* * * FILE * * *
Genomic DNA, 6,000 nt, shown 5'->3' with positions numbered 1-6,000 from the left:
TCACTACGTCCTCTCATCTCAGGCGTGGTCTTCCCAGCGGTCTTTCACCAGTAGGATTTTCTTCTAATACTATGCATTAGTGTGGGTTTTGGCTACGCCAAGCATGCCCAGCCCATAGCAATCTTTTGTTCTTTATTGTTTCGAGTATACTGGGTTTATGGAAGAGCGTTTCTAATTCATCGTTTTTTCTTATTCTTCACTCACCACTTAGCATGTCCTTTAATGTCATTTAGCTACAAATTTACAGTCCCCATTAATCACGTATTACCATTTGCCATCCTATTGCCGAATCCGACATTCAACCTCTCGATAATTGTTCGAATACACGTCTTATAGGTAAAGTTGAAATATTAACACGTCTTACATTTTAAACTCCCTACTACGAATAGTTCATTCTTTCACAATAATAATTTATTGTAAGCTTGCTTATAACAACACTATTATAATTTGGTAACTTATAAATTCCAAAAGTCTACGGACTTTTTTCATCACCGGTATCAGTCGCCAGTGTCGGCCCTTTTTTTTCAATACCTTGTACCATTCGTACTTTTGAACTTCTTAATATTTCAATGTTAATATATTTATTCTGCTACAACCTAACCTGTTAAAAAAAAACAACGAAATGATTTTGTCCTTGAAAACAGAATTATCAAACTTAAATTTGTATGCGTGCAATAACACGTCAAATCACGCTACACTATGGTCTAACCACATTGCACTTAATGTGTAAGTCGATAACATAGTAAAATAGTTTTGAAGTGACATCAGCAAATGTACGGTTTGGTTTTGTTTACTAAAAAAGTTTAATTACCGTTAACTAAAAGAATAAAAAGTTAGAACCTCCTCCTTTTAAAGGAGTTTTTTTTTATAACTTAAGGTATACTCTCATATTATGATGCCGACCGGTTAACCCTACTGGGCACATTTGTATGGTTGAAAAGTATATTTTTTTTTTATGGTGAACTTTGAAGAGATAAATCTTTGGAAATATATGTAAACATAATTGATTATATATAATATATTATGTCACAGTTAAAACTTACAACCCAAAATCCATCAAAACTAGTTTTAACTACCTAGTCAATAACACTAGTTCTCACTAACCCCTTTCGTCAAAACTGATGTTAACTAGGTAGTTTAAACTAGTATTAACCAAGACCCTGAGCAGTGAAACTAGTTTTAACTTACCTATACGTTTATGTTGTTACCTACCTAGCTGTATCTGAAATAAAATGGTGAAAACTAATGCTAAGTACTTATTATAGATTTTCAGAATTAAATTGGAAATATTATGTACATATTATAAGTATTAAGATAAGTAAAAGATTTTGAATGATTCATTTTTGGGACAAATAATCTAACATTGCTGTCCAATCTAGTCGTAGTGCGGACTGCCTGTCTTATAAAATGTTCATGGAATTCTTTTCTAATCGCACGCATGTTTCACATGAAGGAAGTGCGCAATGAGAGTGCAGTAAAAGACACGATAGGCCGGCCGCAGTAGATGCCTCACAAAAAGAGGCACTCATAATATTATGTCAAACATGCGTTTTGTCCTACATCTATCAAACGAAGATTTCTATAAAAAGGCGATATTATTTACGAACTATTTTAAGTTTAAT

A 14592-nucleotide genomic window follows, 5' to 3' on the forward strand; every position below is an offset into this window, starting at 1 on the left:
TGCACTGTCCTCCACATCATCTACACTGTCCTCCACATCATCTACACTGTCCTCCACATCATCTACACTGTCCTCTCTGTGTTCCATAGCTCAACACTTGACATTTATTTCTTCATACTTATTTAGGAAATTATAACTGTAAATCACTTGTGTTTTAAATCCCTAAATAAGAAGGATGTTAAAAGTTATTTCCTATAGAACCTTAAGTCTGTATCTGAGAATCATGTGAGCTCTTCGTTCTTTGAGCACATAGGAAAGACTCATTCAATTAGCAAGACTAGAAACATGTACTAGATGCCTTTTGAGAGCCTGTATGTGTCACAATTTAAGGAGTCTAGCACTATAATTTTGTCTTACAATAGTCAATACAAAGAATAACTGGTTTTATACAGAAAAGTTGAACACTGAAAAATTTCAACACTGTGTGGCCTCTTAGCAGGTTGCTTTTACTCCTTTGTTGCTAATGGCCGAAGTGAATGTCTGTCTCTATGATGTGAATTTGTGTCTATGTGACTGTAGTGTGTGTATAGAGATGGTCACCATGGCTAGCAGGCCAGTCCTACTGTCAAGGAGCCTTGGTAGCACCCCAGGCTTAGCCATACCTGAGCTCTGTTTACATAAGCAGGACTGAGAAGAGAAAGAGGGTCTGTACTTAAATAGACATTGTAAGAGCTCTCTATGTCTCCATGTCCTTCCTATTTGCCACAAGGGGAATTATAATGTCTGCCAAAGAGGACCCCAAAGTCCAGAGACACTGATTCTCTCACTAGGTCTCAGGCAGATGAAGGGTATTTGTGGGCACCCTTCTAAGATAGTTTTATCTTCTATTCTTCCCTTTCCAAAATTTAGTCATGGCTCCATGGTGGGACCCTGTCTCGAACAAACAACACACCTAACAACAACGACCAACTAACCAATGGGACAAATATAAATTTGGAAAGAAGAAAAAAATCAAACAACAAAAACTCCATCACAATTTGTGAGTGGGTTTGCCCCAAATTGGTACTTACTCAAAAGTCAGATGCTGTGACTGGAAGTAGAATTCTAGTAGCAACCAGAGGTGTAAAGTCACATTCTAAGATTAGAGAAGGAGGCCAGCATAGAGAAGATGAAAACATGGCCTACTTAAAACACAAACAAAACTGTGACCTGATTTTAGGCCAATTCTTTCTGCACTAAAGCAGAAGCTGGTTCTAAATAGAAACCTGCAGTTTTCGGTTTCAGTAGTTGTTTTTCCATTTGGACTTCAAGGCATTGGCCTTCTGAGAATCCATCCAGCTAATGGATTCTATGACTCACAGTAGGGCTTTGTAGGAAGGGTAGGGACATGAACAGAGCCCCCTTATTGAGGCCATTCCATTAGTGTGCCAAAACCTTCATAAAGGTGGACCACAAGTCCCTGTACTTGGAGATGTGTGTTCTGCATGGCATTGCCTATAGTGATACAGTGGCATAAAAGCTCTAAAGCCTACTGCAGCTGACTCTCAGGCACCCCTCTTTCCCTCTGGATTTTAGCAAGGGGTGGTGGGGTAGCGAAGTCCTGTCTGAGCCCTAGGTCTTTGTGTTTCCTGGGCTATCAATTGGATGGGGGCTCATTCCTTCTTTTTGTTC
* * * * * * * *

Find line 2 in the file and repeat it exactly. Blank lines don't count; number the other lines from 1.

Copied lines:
TCACTACGTCCTCTCATCTCAGGCGTGGTCTTCCCAGCGGTCTTTCACCAGTAGGATTTTCTTCTAATACTATGCATTAGTGTGGGTTTTGGCTACGCCAAGCATGCCCAGCCCATAGCAATCTTTTGTTCTTTATTGTTTCGAGTATACTGGGTTTATGGAAGAGCGTTTCTAATTCATCGTTTTTTCTTATTCTTCACTCACCACTTAGCATGTCCTTTAATGTCATTTAGCTACAAATTTACAGTCCCCATTAATCACGTATTACCATTTGCCATCCTATTGCCGAATCCGACATTCAACCTCTCGATAATTGTTCGAATACACGTCTTATAGGTAAAGTTGAAATATTAACACGTCTTACATTTTAAACTCCCTACTACGAATAGTTCATTCTTTCACAATAATAATTTATTGTAAGCTTGCTTATAACAACACTATTATAATTTGGTAACTTATAAATTCCAAAAGTCTACGGACTTTTTTCATCACCGGTATCAGTCGCCAGTGTCGGCCCTTTTTTTTCAATACCTTGTACCATTCGTACTTTTGAACTTCTTAATATTTCAATGTTAATATATTTATTCTGCTACAACCTAACCTGTTAAAAAAAAACAACGAAATGATTTTGTCCTTGAAAACAGAATTATCAAACTTAAATTTGTATGCGTGCAATAACACGTCAAATCACGCTACACTATGGTCTAACCACATTGCACTTAATGTGTAAGTCGATAACATAGTAAAATAGTTTTGAAGTGACATCAGCAAATGTACGGTTTGGTTTTGTTTACTAAAAAAGTTTAATTACCGTTAACTAAAAGAATAAAAAGTTAGAACCTCCTCCTTTTAAAGGAGTTTTTTTTTATAACTTAAGGTATACTCTCATATTATGATGCCGACCGGTTAACCCTACTGGGCACATTTGTATGGTTGAAAAGTATATTTTTTTTTTATGGTGAACTTTGAAGAGATAAATCTTTGGAAATATATGTAAACATAATTGATTATATATAATATATTATGTCACAGTTAAAACTTACAACCCAAAATCCATCAAAACTAGTTTTAACTACCTAGTCAATAACACTAGTTCTCACTAACCCCTTTCGTCAAAACTGATGTTAACTAGGTAGTTTAAACTAGTATTAACCAAGACCCTGAGCAGTGAAACTAGTTTTAACTTACCTATACGTTTATGTTGTTACCTACCTAGCTGTATCTGAAATAAAATGGTGAAAACTAATGCTAAGTACTTATTATAGATTTTCAGAATTAAATTGGAAATATTATGTACATATTATAAGTATTAAGATAAGTAAAAGATTTTGAATGATTCATTTTTGGGACAAATAATCTAACATTGCTGTCCAATCTAGTCGTAGTGCGGACTGCCTGTCTTATAAAATGTTCATGGAATTCTTTTCTAATCGCACGCATGTTTCACATGAAGGAAGTGCGCAATGAGAGTGCAGTAAAAGACACGATAGGCCGGCCGCAGTAGATGCCTCACAAAAAGAGGCACTCATAATATTATGTCAAACATGCGTTTTGTCCTACATCTATCAAACGAAGATTTCTATAAAAAGGCGATATTATTTACGAACTATTTTAAGTTTAAT